Strength Training for BJJ: The Complete Guide
Brazilian Jiu Jitsu is getting more competitive every single year; as the art has grown in popularity worldwide so has the level of talent it's drawn in. It makes sense to look for every advantage you can get, and strength training for BJJ might just be the answer. As a professional strength & conditioning (S&C) coach with a background in jiu-jitsu and judo, I've written this article to take you through the essentials of strength training for jiu-jitsu, including...
Let's get started, shall we?
Is Strength training good for BJJ?
100% yes. Not only is strength training good for BJJ, but beyond a certain level, I would argue that it's pretty much essential.
No one is denying that Brazilian Jiu-Jitsu is a technical sport, in fact having trained in Jiu-Jitsu and Judo myself for a good few years, I know first-hand just how much time and effort has to go into skill learning. However, if you have two fighters in the same weight class, both of a similar skill level, the stronger fighter is winning that fight 99 times out of 100.
How Strong Do You Need To Be For Jiu-Jitsu?
I've always thought that this is a sort of pointless question. Hear me out... Let's say that I tell you that you need to squat 1.5x bodyweight, and bench press 1.3x bodyweight, and you hit those numbers within 6 months of training. Are you suddenly going to stop strength training? What if you're naturally someone who gets strong really easily, and with another 6 months of pretty easy weight training you could be squatting 2x bodyweight and bench pressing 1.6x bodyweight. Why on earth would you miss out on that HUGE competitive advantage you might have. So the answer is this...
"As strong as you can possibly be"
Strength Training for the BJJ Fighter - Guiding Principles
1) BJJ Training Comes First
It might sound insanely obvious, but actually training BJJ is more important than your strength training.
I've had athletes come to me saying that they've started doing some weight training for BJJ, and got loads stronger, but it hasn't improved their Jiu-Jitsu. So I ask them... "How many times per week are you practising BJJ?" Only for them to usually respond with, "Once or twice per week"
BJJ is a technical sport, it needs to be trained often, and your strength training shouldn't take away from that.
2) Strength Training Doesn't Have to Be Super Sport-Specific
In almost every sport I've worked with, athletes and sports coaches seem to get the mistaken idea that every movement you do in the gym needs to look or feel similar to something you do in your sport. On the surface it seems like it makes sense, but look at it this way...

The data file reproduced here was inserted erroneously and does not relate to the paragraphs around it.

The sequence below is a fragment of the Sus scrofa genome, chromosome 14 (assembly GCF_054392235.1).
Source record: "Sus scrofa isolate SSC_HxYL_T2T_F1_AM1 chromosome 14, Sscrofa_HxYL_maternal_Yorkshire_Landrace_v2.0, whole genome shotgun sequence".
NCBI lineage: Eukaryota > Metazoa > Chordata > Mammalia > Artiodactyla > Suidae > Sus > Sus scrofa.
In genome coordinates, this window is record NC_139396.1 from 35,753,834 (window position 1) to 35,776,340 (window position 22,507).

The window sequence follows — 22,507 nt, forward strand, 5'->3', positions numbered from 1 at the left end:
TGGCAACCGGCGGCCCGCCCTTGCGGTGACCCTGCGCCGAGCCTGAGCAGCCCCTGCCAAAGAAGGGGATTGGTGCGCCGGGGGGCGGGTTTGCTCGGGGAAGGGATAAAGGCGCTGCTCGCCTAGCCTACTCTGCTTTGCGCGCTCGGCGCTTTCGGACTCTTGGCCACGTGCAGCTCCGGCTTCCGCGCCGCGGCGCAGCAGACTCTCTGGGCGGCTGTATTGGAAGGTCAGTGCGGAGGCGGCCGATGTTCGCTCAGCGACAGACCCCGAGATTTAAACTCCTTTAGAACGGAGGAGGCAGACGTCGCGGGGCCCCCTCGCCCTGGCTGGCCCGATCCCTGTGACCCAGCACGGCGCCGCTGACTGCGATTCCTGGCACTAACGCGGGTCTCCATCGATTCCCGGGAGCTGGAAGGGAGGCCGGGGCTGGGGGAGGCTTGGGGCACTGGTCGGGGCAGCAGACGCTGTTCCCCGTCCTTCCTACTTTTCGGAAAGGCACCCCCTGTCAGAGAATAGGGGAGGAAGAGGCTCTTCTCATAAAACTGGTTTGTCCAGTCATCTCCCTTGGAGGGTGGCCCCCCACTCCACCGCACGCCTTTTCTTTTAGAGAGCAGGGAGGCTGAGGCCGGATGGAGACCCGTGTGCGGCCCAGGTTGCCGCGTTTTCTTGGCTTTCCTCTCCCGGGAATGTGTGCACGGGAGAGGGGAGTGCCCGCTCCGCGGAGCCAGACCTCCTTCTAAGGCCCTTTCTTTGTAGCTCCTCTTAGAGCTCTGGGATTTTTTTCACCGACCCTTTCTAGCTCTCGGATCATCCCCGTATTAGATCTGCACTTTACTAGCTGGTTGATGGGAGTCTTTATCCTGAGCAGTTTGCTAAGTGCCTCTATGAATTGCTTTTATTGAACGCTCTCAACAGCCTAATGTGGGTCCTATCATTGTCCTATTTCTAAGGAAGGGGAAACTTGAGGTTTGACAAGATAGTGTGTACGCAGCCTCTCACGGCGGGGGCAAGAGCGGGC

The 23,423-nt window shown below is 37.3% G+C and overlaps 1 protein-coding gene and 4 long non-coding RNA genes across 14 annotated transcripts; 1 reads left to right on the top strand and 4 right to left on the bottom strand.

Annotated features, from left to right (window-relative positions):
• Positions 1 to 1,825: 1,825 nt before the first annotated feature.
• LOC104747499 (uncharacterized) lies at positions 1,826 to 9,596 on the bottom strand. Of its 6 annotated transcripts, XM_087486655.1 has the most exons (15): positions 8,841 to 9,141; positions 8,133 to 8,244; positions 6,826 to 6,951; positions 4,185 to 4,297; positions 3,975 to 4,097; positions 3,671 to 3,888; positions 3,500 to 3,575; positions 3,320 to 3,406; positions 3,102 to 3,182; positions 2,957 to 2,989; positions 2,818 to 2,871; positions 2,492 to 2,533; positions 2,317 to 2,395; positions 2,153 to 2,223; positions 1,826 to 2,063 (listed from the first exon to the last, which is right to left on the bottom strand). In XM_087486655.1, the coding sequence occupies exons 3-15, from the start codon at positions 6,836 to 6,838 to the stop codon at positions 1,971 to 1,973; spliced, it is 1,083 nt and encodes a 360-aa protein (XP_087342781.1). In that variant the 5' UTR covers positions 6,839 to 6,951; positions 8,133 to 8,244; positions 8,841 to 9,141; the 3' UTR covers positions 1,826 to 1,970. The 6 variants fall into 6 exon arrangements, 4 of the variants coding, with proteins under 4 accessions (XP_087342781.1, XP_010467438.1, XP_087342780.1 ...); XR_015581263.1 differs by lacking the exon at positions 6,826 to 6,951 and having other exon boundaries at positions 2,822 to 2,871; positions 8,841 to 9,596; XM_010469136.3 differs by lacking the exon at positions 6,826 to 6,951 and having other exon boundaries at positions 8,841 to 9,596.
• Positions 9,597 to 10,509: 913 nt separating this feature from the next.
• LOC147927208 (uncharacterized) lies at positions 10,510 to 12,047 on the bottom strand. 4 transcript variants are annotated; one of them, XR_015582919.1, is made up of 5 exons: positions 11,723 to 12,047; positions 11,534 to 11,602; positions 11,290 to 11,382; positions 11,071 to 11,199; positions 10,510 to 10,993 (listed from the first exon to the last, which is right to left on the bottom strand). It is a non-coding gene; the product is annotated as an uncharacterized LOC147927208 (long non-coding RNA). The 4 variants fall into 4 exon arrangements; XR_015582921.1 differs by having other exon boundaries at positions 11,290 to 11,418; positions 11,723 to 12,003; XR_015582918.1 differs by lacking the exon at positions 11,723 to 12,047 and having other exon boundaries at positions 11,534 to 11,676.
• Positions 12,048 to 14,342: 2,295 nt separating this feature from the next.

"If you already spend multiple hours training those movements in your BJJ sessions, what makes you think doing more of the same is going to magically improve your game?"
Your time in the gym is best used doing things that you don't or can't do on the mats. We'll talk more about the specific exercises in the next section. But this is why you won't find any "weighted guard passes" or "cable resistance leg sweeps" in the list.
What Exercises Help With BJJ?
I would describe BJJ as a chaotic, full-body workout that utilises multiple muscle groups in hundreds of different sequences. What this means is that we need a pretty wide selection of exercises and variations to train for it.
Squats are one of the most effective, and simplest ways to increase leg strength. Leg strength can help a lot in guard as you can apply more pressure and exert more control over your opponent. Stronger legs are also useful for more forceful takedowns, and for leg sweeps.
Variations that I recommend include...
Deadlifts are a posterior chain exercise that work your hamstrings, glutes, lower back and spinal erectors. Developing strength in these muscles can help with bridging and hip escapes, as well takedowns and maintaining your guard.
Variations that work well include...
RDL's (Romanian Deadlifts)
Snatch (Wide Grip) Deadlifts
The bench press is a simple and effective way of building upper body pushing strength in the chest, shoulders and triceps. This kind of strength can help with framing against your opponent in mount or side control
Other variations I like include...
Dumbbell Bench Press
Barbell rows are a great way to build pulling strength in your lats and upper back, as well as grip strength, all of which is useful for just about everything you do in BJJ.
Variations I like include...
Pull-ups are another great strength builder for your lats, upper back and grip strength, only this time you're training a vertical pulling motion. Personally, I also found that I was able to pull off a few gi-chokes easier once I had the lat strength to pull down and maintain a tight position.
Variations I like include...
Chin-Ups (Palms towards you)
*If you don't have the strength for pull-ups yet (or you're a heavier fighter) you can add resistance bands to the top bar for assistance, or use an assisted pull-up machine in the gym. Both options work great.
The overhead press is one of the best ways to build strength in your shoulders and triceps, and just like the bench press it can help with framing against your opponent in mount or side control. Also, I think it really helps to pull off some quality standing over the shoulder the type throws.
Good variations also include...